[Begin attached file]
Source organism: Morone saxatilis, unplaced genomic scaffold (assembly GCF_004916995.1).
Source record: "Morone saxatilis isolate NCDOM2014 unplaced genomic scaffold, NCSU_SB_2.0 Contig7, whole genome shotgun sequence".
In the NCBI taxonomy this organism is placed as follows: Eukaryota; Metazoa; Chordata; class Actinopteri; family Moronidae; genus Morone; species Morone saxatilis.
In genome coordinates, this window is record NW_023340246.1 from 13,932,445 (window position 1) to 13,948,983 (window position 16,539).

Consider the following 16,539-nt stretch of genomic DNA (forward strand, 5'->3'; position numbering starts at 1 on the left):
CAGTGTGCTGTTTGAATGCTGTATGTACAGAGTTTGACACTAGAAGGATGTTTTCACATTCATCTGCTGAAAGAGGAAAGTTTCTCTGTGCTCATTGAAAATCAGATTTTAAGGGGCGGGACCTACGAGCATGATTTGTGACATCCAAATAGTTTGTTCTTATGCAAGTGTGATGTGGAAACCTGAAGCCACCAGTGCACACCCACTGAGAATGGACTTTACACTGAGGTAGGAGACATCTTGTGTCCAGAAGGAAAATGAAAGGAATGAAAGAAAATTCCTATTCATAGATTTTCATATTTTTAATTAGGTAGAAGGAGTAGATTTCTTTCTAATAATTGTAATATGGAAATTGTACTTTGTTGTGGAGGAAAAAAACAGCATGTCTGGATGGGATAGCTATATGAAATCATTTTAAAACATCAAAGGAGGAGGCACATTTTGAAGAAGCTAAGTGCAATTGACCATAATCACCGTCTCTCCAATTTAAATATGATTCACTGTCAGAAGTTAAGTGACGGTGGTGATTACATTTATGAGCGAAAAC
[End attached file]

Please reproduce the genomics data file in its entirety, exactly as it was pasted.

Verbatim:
Source organism: Morone saxatilis, unplaced genomic scaffold (assembly GCF_004916995.1).
Source record: "Morone saxatilis isolate NCDOM2014 unplaced genomic scaffold, NCSU_SB_2.0 Contig7, whole genome shotgun sequence".
In the NCBI taxonomy this organism is placed as follows: Eukaryota; Metazoa; Chordata; class Actinopteri; family Moronidae; genus Morone; species Morone saxatilis.
In genome coordinates, this window is record NW_023340246.1 from 13,932,445 (window position 1) to 13,948,983 (window position 16,539).

Consider the following 16,539-nt stretch of genomic DNA (forward strand, 5'->3'; position numbering starts at 1 on the left):
CAGTGTGCTGTTTGAATGCTGTATGTACAGAGTTTGACACTAGAAGGATGTTTTCACATTCATCTGCTGAAAGAGGAAAGTTTCTCTGTGCTCATTGAAAATCAGATTTTAAGGGGCGGGACCTACGAGCATGATTTGTGACATCCAAATAGTTTGTTCTTATGCAAGTGTGATGTGGAAACCTGAAGCCACCAGTGCACACCCACTGAGAATGGACTTTACACTGAGGTAGGAGACATCTTGTGTCCAGAAGGAAAATGAAAGGAATGAAAGAAAATTCCTATTCATAGATTTTCATATTTTTAATTAGGTAGAAGGAGTAGATTTCTTTCTAATAATTGTAATATGGAAATTGTACTTTGTTGTGGAGGAAAAAAACAGCATGTCTGGATGGGATAGCTATATGAAATCATTTTAAAACATCAAAGGAGGAGGCACATTTTGAAGAAGCTAAGTGCAATTGACCATAATCACCGTCTCTCCAATTTAAATATGATTCACTGTCAGAAGTTAAGTGACGGTGGTGATTACATTTATGAGCGAAAAC